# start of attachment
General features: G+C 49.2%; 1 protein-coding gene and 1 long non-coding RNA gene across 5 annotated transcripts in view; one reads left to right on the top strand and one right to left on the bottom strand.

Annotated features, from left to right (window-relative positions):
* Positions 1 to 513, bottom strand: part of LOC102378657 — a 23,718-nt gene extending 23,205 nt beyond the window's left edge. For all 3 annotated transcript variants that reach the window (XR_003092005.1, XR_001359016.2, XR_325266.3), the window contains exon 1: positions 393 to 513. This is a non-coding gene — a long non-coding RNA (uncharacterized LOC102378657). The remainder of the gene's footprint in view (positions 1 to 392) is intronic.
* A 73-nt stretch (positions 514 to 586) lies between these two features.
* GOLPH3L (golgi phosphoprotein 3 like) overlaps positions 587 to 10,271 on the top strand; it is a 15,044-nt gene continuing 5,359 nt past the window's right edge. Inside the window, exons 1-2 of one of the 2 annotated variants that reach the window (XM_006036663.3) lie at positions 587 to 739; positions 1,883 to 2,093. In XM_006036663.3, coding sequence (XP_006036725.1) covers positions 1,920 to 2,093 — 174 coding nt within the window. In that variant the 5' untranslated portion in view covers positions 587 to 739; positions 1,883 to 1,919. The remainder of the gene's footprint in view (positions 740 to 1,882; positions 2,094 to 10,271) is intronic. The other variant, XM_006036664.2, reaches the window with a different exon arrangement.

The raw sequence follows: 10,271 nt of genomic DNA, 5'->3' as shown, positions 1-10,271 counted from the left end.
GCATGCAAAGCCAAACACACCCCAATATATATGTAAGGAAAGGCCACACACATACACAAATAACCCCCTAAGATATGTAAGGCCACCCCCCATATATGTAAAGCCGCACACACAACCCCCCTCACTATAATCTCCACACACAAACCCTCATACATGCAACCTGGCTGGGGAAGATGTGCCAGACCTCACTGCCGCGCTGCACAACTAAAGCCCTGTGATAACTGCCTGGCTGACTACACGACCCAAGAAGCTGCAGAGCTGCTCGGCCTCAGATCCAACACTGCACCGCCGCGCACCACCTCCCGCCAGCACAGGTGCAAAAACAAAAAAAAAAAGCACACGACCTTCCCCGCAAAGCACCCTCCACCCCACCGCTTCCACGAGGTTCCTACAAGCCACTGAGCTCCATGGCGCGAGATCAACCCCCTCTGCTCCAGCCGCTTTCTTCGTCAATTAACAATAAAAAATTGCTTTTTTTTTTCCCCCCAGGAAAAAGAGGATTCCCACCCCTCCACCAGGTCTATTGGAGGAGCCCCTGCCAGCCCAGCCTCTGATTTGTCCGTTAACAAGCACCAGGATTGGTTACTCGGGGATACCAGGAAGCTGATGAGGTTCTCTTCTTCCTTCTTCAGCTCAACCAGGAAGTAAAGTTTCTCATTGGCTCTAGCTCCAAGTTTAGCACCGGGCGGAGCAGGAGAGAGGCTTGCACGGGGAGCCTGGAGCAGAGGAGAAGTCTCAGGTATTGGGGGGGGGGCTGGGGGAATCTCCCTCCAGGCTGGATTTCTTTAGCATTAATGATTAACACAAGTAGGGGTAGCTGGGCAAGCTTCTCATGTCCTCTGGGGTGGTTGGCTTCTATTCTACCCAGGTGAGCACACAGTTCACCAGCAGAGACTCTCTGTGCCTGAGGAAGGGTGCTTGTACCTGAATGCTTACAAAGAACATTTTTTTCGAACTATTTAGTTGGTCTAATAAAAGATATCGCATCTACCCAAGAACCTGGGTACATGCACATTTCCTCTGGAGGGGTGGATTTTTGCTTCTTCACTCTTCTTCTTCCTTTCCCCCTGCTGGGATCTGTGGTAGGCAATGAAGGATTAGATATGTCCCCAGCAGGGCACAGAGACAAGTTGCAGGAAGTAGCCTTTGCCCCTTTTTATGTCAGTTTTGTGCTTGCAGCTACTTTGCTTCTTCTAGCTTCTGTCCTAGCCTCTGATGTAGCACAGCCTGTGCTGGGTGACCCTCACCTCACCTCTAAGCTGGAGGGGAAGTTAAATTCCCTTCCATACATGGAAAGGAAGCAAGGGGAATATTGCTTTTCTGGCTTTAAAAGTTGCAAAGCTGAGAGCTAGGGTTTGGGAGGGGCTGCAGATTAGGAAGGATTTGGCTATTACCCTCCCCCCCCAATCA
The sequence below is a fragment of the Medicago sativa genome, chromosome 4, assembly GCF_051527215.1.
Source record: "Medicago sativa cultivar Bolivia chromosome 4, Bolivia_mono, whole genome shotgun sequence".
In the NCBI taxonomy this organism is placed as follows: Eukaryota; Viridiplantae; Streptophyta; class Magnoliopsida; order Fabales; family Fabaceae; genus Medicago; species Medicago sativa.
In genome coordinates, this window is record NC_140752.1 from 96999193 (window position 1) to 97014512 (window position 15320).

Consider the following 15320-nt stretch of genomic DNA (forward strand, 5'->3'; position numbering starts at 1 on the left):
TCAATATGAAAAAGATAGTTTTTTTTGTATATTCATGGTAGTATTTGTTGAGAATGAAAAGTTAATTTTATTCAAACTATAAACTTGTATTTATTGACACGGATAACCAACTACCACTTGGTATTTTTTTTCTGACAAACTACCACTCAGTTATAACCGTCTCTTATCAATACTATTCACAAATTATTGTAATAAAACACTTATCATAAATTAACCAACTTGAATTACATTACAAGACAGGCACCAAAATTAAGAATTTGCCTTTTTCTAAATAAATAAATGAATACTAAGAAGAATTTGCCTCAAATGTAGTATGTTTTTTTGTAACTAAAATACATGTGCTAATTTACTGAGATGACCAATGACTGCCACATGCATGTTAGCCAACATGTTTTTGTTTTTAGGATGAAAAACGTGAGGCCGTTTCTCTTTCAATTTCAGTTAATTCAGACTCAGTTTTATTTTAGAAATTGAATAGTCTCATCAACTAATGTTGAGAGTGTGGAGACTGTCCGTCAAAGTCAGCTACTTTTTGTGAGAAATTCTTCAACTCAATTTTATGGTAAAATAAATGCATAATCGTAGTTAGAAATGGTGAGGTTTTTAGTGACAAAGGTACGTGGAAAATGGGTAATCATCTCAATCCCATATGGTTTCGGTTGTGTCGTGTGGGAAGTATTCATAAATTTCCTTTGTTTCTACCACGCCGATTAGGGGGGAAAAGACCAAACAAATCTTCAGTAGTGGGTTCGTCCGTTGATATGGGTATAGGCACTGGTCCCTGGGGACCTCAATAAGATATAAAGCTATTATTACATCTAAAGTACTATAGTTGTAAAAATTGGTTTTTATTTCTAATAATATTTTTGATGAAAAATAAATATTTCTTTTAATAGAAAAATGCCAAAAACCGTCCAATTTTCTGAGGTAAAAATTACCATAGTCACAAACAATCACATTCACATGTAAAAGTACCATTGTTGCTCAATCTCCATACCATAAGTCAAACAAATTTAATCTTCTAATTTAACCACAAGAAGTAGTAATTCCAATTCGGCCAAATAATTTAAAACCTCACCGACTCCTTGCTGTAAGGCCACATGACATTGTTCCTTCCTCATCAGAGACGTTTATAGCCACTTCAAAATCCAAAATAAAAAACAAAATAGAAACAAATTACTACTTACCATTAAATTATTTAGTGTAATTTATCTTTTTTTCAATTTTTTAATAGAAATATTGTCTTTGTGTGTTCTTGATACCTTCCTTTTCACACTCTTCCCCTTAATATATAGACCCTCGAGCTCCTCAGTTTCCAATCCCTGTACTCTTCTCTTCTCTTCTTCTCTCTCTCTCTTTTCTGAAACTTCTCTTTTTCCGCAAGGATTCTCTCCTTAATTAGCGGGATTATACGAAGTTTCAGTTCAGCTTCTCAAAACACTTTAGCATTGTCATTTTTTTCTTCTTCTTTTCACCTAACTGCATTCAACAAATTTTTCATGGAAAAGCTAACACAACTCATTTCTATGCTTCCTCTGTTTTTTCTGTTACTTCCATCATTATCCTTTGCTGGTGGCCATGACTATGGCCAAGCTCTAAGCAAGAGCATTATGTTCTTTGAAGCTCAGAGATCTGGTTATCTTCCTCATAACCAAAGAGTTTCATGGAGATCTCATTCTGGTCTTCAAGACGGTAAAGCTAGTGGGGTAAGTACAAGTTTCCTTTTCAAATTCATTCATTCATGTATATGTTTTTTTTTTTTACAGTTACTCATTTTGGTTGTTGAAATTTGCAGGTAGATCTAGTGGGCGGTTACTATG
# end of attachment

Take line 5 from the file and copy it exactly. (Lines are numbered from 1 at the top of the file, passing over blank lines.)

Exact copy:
* GOLPH3L (golgi phosphoprotein 3 like) overlaps positions 587 to 10,271 on the top strand; it is a 15,044-nt gene continuing 5,359 nt past the window's right edge. Inside the window, exons 1-2 of one of the 2 annotated variants that reach the window (XM_006036663.3) lie at positions 587 to 739; positions 1,883 to 2,093. In XM_006036663.3, coding sequence (XP_006036725.1) covers positions 1,920 to 2,093 — 174 coding nt within the window. In that variant the 5' untranslated portion in view covers positions 587 to 739; positions 1,883 to 1,919. The remainder of the gene's footprint in view (positions 740 to 1,882; positions 2,094 to 10,271) is intronic. The other variant, XM_006036664.2, reaches the window with a different exon arrangement.